Anifrolumab, a promising type 1 interferon medication, passed its second Phase III trial. The new treatment is now eligible for approval for the treatment of lupus.
Type 1 interferon medications are promising candidates for treating lupus because they reduce inflammation and temper the immune response. This helps manage the physical aspects that are responsible for most symptoms of lupus. However, unlike immunosuppressant drugs, type 1 interferons don’t leave your body vulnerable to pathogens.
Interferons stop the inflammation response and block cytokine production in the body. Adding man-made interferons to the body helps Lupus Warriors’ immune system function. It protects the body while also stopping it from attacking itself.
AstraZeneca and MedImmune are the developers of anifrolumab, one of the better-known type 1 interferon drugs and the particular medication in this study. TULIP 2 is the second such study. On August 29, 2019, AstraZeneca announced that the study had succeeded in meeting its endpoint – the goal for it to be considered a success.
What is the TULIP 2 Trial?
TULIP stands for “Treatment of Uncontrolled Lupus via the Interferon Pathway.” It was the second of the two scheduled phase III trials for anifrolumab. TULIP 2 was designed after assessing the strengths and shortcomings of the TULIP 1 trial. Based on data from the earlier studies, the researchers made updates to the trial design to better understand the potential benefits of the treatment.
373 people participated in the study and were randomized into groups. TULIP 2 had fewer participant groups than TULIP 1, and only used a single treatment group. It also used a different measurement, BICLA, as the primary endpoint.
|Group 1||300 mg anifrolumab
Given every 4 weeks
Given every 4 weeks
Looking Deeper at TULIP 2
The use of different endpoints is not uncommon in lupus research. The tools for measuring lupus disease activity are not identical and can reflect different benefits.
TULIP 2 used the BICLA, or British Isles Lupus Assessment Group based Composite Lupus Assessment. BICLA requires partial recovery in all organs and no new flares for a treatment to be considered a success. This disease activity measure is well-regarded and linked to good results.
Phase III clinical trials take years to complete and are a crucial part of the drug development process. Earlier phases assess the safety of products; phase III studies have to show clinically significant improvements to pass. This data is then submitted to the FDA for evaluation and approval before a new drug can be sold in the United States.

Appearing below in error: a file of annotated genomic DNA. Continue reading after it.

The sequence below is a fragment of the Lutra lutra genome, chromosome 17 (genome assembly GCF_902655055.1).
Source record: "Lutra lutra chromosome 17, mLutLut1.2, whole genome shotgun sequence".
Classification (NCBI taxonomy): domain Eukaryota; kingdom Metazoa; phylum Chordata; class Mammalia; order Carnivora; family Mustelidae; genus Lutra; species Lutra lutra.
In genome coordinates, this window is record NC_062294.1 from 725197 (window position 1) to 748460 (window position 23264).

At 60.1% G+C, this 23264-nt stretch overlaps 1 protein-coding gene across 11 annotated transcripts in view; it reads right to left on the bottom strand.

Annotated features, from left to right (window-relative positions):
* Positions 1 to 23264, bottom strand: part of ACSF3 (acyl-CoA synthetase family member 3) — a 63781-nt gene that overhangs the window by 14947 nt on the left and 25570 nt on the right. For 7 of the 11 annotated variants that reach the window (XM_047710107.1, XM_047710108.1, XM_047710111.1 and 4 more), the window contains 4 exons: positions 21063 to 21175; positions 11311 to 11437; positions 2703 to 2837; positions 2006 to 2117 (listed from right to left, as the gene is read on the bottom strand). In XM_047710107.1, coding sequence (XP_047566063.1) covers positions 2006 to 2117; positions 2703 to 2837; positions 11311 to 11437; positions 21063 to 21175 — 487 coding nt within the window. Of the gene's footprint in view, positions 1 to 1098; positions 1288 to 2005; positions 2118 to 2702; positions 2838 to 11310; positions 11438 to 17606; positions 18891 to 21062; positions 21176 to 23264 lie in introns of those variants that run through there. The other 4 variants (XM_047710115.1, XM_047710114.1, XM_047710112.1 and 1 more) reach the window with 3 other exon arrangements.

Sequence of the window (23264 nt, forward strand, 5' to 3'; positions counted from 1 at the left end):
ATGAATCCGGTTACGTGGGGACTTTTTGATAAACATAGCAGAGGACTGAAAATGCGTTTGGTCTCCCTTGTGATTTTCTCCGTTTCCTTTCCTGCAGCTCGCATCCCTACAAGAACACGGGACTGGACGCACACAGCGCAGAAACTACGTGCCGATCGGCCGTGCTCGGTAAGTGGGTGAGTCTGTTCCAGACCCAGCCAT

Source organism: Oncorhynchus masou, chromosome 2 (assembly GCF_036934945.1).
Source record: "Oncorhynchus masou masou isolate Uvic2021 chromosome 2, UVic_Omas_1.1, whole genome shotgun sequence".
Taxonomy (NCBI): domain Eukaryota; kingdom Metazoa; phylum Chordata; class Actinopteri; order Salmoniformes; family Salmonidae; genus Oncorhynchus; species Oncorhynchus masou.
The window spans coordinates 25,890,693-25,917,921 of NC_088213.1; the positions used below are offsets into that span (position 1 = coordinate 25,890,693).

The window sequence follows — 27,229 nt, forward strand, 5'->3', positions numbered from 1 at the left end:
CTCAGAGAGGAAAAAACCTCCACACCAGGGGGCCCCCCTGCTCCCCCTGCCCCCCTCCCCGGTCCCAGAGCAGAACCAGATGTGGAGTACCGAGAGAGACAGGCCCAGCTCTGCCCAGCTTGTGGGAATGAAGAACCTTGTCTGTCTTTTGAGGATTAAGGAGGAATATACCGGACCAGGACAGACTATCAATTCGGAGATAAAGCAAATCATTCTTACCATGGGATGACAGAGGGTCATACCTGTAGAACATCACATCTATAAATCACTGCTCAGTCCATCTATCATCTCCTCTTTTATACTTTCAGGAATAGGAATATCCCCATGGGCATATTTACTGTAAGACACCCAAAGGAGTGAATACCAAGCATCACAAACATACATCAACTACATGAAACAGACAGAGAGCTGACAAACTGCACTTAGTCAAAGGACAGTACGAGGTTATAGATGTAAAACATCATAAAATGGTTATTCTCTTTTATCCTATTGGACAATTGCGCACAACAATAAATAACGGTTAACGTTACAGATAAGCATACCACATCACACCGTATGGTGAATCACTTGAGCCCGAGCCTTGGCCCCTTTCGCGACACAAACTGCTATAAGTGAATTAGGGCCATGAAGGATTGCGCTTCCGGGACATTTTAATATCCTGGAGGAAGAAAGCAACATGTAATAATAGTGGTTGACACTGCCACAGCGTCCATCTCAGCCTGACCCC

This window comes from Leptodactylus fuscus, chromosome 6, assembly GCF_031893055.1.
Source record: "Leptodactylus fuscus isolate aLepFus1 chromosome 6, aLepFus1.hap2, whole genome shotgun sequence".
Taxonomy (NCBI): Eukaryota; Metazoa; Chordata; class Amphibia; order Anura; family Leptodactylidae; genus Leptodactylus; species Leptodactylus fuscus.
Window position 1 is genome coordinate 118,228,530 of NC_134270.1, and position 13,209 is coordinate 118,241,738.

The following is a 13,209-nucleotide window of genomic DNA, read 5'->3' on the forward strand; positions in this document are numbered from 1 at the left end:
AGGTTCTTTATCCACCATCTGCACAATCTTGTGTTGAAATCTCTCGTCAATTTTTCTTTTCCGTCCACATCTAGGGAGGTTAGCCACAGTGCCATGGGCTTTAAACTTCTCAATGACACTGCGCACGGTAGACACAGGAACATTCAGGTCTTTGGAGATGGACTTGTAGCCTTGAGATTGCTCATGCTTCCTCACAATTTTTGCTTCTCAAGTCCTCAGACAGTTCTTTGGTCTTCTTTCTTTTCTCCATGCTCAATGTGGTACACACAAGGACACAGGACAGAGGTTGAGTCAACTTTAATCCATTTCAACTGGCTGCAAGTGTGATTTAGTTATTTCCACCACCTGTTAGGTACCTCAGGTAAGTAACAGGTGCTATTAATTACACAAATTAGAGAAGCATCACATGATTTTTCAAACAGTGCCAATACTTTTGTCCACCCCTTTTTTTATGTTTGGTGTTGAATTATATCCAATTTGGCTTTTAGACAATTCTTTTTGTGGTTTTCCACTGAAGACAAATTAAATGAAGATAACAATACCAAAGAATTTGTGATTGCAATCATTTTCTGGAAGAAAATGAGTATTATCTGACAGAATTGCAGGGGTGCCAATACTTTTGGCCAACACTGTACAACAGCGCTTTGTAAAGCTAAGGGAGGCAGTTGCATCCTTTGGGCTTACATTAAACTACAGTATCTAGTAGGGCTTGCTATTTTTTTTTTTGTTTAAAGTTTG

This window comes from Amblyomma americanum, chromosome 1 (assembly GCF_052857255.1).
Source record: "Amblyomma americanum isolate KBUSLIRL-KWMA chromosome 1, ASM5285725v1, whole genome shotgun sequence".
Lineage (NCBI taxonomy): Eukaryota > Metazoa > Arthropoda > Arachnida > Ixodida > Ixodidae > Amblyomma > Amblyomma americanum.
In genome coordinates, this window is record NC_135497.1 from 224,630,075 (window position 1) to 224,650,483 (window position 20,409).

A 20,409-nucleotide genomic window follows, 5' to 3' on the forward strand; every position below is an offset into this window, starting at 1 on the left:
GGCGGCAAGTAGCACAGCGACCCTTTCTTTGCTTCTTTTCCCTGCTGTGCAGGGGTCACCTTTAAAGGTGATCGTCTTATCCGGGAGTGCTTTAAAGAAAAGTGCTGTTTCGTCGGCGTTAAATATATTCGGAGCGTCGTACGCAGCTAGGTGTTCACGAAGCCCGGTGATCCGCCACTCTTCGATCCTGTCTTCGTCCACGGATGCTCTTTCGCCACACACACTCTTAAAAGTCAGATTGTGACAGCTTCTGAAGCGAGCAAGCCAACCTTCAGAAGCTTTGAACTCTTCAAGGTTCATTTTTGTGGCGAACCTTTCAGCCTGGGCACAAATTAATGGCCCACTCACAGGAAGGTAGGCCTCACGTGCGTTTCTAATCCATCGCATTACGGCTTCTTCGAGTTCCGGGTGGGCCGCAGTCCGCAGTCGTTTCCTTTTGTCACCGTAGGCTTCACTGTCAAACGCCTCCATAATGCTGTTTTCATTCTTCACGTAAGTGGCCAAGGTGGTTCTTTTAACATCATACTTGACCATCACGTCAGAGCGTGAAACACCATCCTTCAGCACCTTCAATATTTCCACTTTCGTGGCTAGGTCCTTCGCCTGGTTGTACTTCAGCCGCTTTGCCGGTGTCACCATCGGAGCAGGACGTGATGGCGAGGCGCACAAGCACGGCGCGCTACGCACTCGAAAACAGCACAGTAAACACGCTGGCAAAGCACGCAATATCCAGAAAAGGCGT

For more information on the clinical trial process, click here.
Mene Pangalos, the Executive Vice President, BioPharmaceuticals R&D as AstraZeneca said, “Only one new treatment has been approved [for lupus] in the last 60 years. These are important results and we will now review the full data set and explore pathways to bring this potential new treatment to patients.”
What Happened with TULIP 1?
TULIP 1 was also a phase III trial that did not reach its primary endpoint. You can read more about the study here.
460 adult patients with clinically diagnosed SLE participated in the study. The participants were randomized into three groups and given treatments on a 4-week cycle as follows:
|Group 1||Fixed-dose intravenous infusion
150mg of anifrolumab
|Group 2||300mg of anifrolumab|
The primary endpoint for the TULIP 1 study was a “statistically significant decrease in disease activity” for the patients in the study, as measured by the SLE Responder Index 4, or the SRI4. This measurement is a measure of how well lupus symptoms respond to a treatment.
SRI4 combines SLEDAI scores, blood tests, and reported severity of symptoms to evaluate disease activity. It is associated with good results in moderate to severe SLE. Symptom improvement is measured as “Full improvement” in most of the organ systems affected by SLE. SRI4 is considered to be a good measure of disease activity.
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